MIAMI, FLORIDA - JULY 05: Noah Syndergaard #34 of the Los Angeles Angels delivers a pitch during the third inning against the Miami Marlins at loanDepot park on July 05, 2022 in Miami, Florida.

The Phillies had a busy trade deadline day. While they did not make the huge splash some fans were waiting for, they made several smaller splashes. They added 3 players yesterday and cut two loose ends.

The first move to come down was the trade for Brandon Marsh with the Angels. It cost the Phillies prized catching prospect Logan O’Hoppe, but in exchange, they got back a centerfielder with a great glove, under team control for 5 more years. Next, they landed David Robertson from the Cubs. David Robertson was of course already with the Phillies before, but hopefully, this time around will go better for both sides. He barely played the last time after getting Tommy Johns. The Phillies parted ways with pitching prospect Ben Brown to acquire him.

And then just when you thought the Phillies were done, they brought in former Mets phenom Noah Syndergaard, in another trade with the Angels. They sent former no. 1 overall pick Mickey Moniak back to the Angels in the deal. And what is likely an addition by subtraction, the Phillies also designated both Odubel Herrera and Jeurys Familia for assignment after making these deals.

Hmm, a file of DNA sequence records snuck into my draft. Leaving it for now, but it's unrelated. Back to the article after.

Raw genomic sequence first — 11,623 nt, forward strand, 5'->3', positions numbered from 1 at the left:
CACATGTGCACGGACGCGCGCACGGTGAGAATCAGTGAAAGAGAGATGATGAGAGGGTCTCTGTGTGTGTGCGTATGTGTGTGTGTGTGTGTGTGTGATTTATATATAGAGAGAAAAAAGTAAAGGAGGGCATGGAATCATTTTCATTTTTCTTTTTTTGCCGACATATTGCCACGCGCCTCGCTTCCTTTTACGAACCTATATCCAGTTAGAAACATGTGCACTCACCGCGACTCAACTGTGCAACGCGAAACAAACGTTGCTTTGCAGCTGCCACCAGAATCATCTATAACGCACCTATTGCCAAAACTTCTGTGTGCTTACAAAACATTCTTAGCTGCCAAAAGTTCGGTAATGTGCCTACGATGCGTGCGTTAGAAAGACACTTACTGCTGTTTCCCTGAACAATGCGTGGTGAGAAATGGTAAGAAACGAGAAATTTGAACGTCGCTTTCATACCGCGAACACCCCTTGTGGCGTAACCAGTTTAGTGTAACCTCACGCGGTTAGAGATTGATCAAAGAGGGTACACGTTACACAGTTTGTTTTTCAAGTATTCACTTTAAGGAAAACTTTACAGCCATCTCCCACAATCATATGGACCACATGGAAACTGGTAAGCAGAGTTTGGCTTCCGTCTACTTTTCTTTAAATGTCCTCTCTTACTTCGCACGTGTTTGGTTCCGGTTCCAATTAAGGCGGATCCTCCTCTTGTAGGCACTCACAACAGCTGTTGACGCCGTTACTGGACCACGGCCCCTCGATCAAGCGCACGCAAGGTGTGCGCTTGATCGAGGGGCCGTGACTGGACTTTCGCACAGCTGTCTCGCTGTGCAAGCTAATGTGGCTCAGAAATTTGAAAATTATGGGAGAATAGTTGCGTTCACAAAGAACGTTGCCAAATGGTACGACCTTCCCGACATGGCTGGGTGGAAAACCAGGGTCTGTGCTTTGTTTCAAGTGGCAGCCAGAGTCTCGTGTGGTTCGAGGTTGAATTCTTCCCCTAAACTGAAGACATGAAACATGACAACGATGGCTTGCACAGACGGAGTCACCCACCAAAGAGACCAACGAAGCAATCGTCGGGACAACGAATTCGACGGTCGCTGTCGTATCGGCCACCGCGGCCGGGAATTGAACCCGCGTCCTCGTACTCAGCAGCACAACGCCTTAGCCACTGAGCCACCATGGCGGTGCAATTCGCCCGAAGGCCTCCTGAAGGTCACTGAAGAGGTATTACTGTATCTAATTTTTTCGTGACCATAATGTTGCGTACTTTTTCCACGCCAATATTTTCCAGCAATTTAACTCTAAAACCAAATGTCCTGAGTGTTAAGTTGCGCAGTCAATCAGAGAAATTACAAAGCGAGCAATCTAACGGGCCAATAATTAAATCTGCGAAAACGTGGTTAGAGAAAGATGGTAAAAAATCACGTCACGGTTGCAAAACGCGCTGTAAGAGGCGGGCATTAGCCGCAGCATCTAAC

Unless you were glued to Angels and Cubs baseball this season, and why would you be, you probably weren’t 100% aware of how these 3 new Phillies have done so far this year. But here is your chance to catch up. I dived into some of the numbers around their seasons, to share them with you here. Without further ado, here are the 3 Phillies trade deadline acquisitions, by the numbers.

  • Brandon Marsh

    The first thing a lot of people noticed with Brandon Marsh, is that his numbers at the plate have not been very good this year. He is hitting just .226/.284/.353/.637, which is obviously pretty bad. But even as mediocre as those numbers are, they are an improvement over what the Phillies had been getting out of centerfield. On the season, the Phillies Cenetfielders have combined to hit .201/.253/.287/.540. So right off the bat, even if Marsh’s production stays the exact same as it was with the Angels, it would be a not insignificant improvement.

    And there is some reason to hope for improvement. Marsh was the 53rd-ranked prospect in all of the MLB before the 2021 season and the top prospect in the Angels system. Across 6 teams, and 4 seasons in the minor leagues he hit .288/.371/.440/.811. Scouts felt he had a plus bat, a great eye, and good speed. The power was never really there, but he got on base. Here is what it said on his scouting report.

    “While Marsh has always shown a good feel to hit, he took a big step forward in his overall approach and set up at the plate in 2019. He worked with the Angels to stand more upright from the left side of the plate and that enabled the rest of his swing to click into place. That resulted in a .357/.429/.520 August and carried over into his .328/.377/.522 AFL campaign. He’s always been willing to draw walks, but he cut down on his strikeout rate and had an above-league average 19 percent miss rate in 2019. That not only will help him continue to hit for average but will also allow him to keep getting to his power more consistently, as he did late in the season.”